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Monument unveiling in Red Deer on National Indigenous Peoples Day

Community celebration to be held at Shining Mountains Living Community Services
Preparations have been underway for the new Indigenous monument at Shining Mountains Living Community Services in Red Deer. (Photo from Shining Mountains Living Community Services on Facebook)

Monument unveiling in Red Deer on National Indigenous Peoples Day

Red Deer’s first ever Indigenous monument will be unveiled on Wednesday on National Indigenous Peoples Day.

The monument will be installed outside Shining Mountains Living Community Services, at 4925 46th St., where a community gathering and barbecue will also be held to celebrate the day.

Executive director Raye St. Denys said the city was long overdue for a permanent monument to Indigenous people.

“If you drive through Red Deer there is no indication of Indigenous people living here. There is nothing about Indigenous people, and I’m not okay with that anymore,” St. Denys said.

She said events are held here to recognize the Indigenous population, but those are short lived.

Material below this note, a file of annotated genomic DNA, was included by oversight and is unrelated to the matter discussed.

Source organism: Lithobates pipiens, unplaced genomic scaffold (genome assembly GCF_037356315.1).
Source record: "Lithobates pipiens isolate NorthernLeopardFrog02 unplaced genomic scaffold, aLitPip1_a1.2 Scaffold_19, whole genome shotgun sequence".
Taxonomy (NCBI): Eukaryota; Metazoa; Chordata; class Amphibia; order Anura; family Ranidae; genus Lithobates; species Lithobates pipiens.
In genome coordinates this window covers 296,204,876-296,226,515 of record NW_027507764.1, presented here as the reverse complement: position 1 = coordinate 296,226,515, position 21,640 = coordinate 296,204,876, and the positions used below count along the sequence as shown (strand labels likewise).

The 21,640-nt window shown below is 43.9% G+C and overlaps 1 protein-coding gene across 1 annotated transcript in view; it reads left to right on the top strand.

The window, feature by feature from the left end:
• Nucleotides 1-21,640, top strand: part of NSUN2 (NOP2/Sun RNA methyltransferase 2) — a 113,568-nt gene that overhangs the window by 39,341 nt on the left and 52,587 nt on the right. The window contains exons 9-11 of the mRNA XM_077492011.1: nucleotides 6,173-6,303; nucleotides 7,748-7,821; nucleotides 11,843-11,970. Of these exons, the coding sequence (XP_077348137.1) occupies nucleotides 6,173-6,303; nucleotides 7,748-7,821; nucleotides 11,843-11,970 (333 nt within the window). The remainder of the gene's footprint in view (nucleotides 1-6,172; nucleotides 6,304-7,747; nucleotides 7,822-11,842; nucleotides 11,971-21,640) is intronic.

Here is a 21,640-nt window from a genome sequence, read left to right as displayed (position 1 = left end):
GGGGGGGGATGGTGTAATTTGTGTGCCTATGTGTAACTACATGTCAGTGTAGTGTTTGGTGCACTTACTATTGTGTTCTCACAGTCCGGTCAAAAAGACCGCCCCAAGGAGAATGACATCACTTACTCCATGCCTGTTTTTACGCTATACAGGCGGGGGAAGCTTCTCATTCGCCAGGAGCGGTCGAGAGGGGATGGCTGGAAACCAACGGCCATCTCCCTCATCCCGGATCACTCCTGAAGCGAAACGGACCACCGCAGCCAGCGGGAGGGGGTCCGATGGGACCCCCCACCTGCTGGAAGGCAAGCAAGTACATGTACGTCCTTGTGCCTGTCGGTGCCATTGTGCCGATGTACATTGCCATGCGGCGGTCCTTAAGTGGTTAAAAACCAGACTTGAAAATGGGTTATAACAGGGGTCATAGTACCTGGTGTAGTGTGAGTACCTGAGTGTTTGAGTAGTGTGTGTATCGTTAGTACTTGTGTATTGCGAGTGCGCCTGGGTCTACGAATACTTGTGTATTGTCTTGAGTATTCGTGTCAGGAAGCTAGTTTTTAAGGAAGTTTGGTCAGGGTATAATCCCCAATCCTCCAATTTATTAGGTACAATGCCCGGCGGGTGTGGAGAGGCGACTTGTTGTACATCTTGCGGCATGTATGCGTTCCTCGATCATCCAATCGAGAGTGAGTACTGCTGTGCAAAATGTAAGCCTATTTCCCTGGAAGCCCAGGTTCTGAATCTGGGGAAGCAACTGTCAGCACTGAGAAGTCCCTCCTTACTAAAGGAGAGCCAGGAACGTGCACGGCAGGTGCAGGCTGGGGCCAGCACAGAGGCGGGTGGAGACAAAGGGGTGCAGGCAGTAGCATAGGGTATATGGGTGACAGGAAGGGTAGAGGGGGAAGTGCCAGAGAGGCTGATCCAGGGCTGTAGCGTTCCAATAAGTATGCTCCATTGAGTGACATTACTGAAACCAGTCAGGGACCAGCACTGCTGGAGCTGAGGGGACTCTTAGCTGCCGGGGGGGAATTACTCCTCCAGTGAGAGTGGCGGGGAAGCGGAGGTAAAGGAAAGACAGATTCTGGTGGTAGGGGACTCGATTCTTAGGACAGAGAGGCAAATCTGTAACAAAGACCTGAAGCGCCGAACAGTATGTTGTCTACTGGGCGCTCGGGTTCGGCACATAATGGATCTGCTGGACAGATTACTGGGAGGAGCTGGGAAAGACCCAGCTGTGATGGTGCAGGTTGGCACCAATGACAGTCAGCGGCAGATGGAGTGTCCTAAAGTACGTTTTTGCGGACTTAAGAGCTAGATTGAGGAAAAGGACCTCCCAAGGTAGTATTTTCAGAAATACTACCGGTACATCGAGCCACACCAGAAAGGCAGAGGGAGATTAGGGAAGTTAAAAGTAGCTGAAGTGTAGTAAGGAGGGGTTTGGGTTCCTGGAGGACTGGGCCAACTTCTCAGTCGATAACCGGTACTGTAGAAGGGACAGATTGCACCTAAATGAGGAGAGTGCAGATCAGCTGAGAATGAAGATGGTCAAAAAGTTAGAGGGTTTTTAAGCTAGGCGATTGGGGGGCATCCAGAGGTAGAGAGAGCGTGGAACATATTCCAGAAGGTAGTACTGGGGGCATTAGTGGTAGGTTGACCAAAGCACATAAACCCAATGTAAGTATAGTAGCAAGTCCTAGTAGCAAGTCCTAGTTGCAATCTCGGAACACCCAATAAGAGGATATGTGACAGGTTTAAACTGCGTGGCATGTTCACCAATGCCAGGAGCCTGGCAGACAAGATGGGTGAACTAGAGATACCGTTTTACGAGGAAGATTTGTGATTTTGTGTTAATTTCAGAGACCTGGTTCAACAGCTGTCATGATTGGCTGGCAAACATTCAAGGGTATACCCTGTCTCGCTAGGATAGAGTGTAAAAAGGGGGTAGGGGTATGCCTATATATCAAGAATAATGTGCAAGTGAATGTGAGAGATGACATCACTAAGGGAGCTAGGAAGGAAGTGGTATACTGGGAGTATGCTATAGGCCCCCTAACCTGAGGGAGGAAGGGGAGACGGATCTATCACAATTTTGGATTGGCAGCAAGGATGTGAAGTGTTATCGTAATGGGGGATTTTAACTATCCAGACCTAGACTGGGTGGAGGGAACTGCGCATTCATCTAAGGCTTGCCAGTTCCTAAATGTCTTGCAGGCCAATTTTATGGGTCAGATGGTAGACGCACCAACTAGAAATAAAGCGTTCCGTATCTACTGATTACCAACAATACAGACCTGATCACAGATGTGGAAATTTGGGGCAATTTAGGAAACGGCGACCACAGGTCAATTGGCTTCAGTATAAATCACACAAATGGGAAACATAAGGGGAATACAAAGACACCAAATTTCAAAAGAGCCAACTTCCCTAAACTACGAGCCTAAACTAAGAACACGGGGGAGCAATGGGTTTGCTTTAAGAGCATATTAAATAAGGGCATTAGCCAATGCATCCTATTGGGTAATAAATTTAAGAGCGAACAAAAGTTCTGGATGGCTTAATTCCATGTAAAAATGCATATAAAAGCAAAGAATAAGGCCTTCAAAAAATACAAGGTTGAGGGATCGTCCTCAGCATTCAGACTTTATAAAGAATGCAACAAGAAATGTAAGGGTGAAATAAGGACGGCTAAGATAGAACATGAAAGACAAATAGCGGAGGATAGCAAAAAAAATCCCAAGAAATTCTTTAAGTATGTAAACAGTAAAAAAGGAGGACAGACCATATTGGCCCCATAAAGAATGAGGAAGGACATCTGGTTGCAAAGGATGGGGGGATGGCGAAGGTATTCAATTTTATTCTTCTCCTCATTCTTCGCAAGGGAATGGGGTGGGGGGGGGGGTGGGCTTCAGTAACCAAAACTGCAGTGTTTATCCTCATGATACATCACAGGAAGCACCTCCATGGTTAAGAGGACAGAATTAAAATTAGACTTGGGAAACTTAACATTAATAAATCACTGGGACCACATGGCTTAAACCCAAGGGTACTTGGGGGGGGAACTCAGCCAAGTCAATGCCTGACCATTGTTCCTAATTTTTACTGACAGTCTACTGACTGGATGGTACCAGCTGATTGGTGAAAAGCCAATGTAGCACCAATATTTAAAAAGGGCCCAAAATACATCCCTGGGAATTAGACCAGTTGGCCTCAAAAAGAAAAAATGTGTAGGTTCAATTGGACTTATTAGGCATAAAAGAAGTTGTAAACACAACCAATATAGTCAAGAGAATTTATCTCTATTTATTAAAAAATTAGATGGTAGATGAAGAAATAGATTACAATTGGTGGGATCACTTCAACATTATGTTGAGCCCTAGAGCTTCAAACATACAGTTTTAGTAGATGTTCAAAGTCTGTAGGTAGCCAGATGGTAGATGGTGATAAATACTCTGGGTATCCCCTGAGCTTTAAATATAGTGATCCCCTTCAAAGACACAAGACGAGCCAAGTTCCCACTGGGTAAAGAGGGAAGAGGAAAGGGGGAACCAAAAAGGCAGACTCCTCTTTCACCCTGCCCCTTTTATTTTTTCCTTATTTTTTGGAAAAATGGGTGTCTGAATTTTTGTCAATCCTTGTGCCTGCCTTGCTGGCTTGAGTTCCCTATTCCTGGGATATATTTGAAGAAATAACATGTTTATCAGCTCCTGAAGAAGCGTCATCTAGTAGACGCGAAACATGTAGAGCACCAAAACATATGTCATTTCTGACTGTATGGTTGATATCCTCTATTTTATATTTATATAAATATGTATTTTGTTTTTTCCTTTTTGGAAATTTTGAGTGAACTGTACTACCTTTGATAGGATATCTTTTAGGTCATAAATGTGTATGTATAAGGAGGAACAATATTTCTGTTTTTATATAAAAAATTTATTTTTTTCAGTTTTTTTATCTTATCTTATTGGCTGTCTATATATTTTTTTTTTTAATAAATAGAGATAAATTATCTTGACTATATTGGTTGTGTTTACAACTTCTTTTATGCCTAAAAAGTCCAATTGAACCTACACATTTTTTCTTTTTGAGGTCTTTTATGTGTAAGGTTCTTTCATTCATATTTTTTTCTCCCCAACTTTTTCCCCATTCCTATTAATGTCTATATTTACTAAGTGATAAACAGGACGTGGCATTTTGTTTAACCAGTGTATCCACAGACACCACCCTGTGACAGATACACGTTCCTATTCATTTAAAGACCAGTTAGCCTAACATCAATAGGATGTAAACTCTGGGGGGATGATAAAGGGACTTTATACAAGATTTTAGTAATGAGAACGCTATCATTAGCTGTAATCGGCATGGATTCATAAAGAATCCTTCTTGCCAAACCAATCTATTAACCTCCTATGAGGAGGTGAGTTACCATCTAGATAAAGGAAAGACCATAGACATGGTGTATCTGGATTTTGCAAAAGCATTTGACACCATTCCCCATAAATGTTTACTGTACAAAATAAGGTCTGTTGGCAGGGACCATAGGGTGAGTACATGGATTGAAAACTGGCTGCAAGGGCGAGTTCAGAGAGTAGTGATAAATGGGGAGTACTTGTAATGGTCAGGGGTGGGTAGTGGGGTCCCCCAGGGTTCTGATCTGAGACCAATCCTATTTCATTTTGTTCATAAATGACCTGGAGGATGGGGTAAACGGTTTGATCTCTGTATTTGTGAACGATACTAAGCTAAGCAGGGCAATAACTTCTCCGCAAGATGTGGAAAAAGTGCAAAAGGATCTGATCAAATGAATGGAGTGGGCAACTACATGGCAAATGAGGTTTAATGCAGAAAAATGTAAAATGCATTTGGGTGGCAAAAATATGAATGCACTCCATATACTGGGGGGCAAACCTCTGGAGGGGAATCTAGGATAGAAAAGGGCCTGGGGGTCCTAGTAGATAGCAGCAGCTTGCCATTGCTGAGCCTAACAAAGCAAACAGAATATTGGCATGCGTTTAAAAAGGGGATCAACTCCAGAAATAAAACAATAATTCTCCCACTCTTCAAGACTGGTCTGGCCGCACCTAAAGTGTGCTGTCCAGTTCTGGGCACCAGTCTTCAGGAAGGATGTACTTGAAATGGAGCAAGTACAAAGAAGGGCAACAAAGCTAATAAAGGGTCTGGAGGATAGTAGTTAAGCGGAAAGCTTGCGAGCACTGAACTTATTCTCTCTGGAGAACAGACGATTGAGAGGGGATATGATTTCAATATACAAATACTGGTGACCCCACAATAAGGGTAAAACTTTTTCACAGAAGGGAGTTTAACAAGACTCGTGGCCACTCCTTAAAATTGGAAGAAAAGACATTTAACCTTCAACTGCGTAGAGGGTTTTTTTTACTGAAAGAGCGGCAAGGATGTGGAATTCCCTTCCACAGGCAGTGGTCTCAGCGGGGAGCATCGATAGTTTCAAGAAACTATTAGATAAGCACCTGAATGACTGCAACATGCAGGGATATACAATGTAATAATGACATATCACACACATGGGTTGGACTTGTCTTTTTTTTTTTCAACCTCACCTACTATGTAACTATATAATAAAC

“We’re done with being invisible. This (monument) will make it abundantly clear. It’s going to be very visible.”

St. Denys said the monument won’t be revealed until Wednesday, and hopefully it won’t be the last symbol to show that Indigenous people were here, and are here.

A welcome and prayer ceremony will commence at 10 a.m., followed by the reading of the declaration at 10:15 a.m., the unveiling of the monument at 10:25 a.m., and a brief history presentation at 10:35 a.m.

The community barbecue and gathering starts at 11 a.m, and the event will run until 2:30 p.m.

The federal government says National Indigenous Peoples Day is part of the Celebrate Canada program, which also includes Saint-Jean-Baptiste Day on June 24, Canadian Multiculturalism Day on June 27, and Canada Day on July 1.

National Indigenous Peoples Day is when Canada recognizes and celebrates the history, heritage, resilience and diversity of First Nations, Inuit and Métis across Canada.

For generations, many Indigenous groups and communities have celebrated their culture and heritage on June 21 or during that time of year because of the significance of the summer solstice as the longest day of the year.

National Indigenous Peoples Day, was formerly announced in 1996 by then Gov. Gen. Roméo LeBlanc.

Susan Zielinski

About the Author: Susan Zielinski

Susan has been with the Red Deer Advocate since 2001. Her reporting has focused on education, social and health issues.
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